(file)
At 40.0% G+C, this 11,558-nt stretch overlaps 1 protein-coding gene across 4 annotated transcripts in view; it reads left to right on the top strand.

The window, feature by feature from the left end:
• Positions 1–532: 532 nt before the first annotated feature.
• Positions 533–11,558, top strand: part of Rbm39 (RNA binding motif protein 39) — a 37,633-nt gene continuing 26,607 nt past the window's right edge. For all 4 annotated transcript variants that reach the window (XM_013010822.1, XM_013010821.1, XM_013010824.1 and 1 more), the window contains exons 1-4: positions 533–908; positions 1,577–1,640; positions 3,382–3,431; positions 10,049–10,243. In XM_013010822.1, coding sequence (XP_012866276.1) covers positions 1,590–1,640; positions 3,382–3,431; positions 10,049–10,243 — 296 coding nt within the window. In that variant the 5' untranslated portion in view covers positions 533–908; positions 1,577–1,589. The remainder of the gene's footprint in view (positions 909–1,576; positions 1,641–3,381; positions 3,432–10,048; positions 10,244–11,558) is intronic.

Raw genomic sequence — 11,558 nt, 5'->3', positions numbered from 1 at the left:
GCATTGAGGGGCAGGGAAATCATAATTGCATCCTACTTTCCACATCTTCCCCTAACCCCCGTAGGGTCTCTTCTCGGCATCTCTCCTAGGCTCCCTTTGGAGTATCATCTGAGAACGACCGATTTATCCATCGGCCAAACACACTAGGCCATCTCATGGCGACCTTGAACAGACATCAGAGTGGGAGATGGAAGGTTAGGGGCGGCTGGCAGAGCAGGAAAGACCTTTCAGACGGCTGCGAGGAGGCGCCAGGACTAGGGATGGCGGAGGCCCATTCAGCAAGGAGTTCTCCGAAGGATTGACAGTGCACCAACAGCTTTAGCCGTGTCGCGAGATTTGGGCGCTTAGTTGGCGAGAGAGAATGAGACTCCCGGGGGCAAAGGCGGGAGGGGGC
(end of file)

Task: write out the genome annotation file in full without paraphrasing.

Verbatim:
At 40.0% G+C, this 11,558-nt stretch overlaps 1 protein-coding gene across 4 annotated transcripts in view; it reads left to right on the top strand.

The window, feature by feature from the left end:
• Positions 1–532: 532 nt before the first annotated feature.
• Positions 533–11,558, top strand: part of Rbm39 (RNA binding motif protein 39) — a 37,633-nt gene continuing 26,607 nt past the window's right edge. For all 4 annotated transcript variants that reach the window (XM_013010822.1, XM_013010821.1, XM_013010824.1 and 1 more), the window contains exons 1-4: positions 533–908; positions 1,577–1,640; positions 3,382–3,431; positions 10,049–10,243. In XM_013010822.1, coding sequence (XP_012866276.1) covers positions 1,590–1,640; positions 3,382–3,431; positions 10,049–10,243 — 296 coding nt within the window. In that variant the 5' untranslated portion in view covers positions 533–908; positions 1,577–1,589. The remainder of the gene's footprint in view (positions 909–1,576; positions 1,641–3,381; positions 3,432–10,048; positions 10,244–11,558) is intronic.

Raw genomic sequence — 11,558 nt, 5'->3', positions numbered from 1 at the left:
GCATTGAGGGGCAGGGAAATCATAATTGCATCCTACTTTCCACATCTTCCCCTAACCCCCGTAGGGTCTCTTCTCGGCATCTCTCCTAGGCTCCCTTTGGAGTATCATCTGAGAACGACCGATTTATCCATCGGCCAAACACACTAGGCCATCTCATGGCGACCTTGAACAGACATCAGAGTGGGAGATGGAAGGTTAGGGGCGGCTGGCAGAGCAGGAAAGACCTTTCAGACGGCTGCGAGGAGGCGCCAGGACTAGGGATGGCGGAGGCCCATTCAGCAAGGAGTTCTCCGAAGGATTGACAGTGCACCAACAGCTTTAGCCGTGTCGCGAGATTTGGGCGCTTAGTTGGCGAGAGAGAATGAGACTCCCGGGGGCAAAGGCGGGAGGGGGC